Good leaders are supposed to be compassionate, modest, and always cordial. But, says Stanford University Professor Jeffrey Pfeffer, these qualities help you climb. They won’t help you reach the top.
In a fascinating essay, published in his book What Were They Thinking, Pfeffer describes the skyrocketing career of one Keith Ferrazzi. Ferazzi didn’t just do the work and wait to be recognized. He was a standout even as a junior consultant, where he immediately began developing client relationships.
Perhaps his most mind-boggling move came very early in his career. As a recent MBA, juggling offers from McKinsey and DeLoitte, Ferrazi told DeLoitte he wanted one unique perk: dinner with the president three times a year. They said yes.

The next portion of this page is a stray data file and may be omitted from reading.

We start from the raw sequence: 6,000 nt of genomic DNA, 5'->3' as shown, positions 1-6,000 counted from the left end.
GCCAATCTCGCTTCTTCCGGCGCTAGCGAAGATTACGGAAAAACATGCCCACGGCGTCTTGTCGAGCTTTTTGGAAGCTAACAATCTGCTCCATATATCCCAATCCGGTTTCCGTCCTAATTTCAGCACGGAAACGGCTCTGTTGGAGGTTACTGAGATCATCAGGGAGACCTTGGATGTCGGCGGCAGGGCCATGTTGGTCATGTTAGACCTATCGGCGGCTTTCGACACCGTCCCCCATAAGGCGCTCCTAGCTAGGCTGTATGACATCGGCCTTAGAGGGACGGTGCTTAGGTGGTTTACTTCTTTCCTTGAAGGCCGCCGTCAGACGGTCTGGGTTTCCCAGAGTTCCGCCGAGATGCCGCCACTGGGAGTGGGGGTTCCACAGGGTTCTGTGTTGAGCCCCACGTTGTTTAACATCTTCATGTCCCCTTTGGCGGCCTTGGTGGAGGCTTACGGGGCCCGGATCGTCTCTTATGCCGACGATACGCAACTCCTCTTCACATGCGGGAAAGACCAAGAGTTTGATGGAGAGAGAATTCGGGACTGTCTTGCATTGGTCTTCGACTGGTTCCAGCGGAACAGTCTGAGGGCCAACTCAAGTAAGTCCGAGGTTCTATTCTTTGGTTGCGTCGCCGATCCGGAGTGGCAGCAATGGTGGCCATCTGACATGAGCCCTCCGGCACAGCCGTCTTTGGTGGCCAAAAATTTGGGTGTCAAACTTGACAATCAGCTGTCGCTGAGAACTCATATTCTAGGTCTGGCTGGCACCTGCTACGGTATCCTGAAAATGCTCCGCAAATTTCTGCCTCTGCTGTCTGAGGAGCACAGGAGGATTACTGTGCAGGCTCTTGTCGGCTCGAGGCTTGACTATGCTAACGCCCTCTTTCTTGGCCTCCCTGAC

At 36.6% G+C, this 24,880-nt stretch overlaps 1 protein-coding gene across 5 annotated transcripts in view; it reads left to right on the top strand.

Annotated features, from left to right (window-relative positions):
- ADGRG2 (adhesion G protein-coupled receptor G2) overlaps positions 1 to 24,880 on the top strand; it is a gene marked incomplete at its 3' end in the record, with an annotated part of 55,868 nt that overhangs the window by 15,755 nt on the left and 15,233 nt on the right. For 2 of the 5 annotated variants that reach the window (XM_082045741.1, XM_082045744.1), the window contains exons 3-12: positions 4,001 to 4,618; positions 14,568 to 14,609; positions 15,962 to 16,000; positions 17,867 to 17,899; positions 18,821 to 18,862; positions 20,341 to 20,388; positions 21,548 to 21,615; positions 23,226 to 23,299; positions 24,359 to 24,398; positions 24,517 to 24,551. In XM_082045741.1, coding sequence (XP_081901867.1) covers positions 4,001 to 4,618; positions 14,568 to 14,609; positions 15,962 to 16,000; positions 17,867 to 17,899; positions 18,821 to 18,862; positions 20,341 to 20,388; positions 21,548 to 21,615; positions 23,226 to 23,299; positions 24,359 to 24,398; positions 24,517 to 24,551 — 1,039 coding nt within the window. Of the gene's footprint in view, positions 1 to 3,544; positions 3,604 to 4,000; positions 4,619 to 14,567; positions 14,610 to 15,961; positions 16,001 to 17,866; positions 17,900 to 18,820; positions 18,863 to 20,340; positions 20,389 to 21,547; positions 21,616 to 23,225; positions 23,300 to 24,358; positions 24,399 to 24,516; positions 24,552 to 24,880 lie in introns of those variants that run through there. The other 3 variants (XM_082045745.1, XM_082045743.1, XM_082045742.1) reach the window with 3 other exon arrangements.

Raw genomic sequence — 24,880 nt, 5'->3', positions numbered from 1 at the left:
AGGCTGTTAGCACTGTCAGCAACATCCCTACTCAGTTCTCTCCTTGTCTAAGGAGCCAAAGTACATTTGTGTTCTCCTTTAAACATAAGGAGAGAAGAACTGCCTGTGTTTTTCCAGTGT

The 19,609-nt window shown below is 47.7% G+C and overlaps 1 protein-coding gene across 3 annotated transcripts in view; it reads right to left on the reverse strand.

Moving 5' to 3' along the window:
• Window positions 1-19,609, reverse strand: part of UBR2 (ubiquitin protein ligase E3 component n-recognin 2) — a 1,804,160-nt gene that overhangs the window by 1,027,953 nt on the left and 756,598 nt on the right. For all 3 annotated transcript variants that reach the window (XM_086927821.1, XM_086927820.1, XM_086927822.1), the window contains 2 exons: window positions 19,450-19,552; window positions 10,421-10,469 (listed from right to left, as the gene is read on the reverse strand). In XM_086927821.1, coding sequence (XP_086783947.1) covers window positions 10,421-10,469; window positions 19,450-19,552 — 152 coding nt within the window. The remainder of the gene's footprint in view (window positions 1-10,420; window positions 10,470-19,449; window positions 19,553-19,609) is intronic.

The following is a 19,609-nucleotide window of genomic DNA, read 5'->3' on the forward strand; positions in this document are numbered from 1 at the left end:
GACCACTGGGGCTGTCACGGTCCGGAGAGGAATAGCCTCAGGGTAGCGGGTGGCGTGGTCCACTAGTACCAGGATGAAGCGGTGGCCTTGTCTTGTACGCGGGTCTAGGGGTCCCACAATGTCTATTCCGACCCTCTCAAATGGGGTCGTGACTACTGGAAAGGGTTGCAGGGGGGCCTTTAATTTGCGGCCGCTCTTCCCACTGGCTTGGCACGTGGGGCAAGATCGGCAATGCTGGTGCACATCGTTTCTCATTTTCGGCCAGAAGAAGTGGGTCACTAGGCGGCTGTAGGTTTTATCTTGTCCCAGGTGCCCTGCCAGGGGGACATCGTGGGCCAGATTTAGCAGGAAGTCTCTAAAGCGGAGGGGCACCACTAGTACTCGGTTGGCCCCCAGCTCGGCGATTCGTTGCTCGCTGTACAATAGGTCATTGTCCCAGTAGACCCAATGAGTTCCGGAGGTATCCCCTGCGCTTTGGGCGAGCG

Pfeffer’s point is, “Don’t be afraid of standing out and recognize the trade-offs.” Everyone talks about being a good team player, but actually you’re competing with your teammates to get promotions, raises and visibility.
Pfeffer ends the chapter with a great quote from Steve Spurrier, the football coach who left U of Florida to coach in the NFL: “Call me arrogant, cocky, crybaby, whiner or whatever names you like…At least they’re not calling us losers anymore. If people like you too much, it’s probably because they’re beating you.”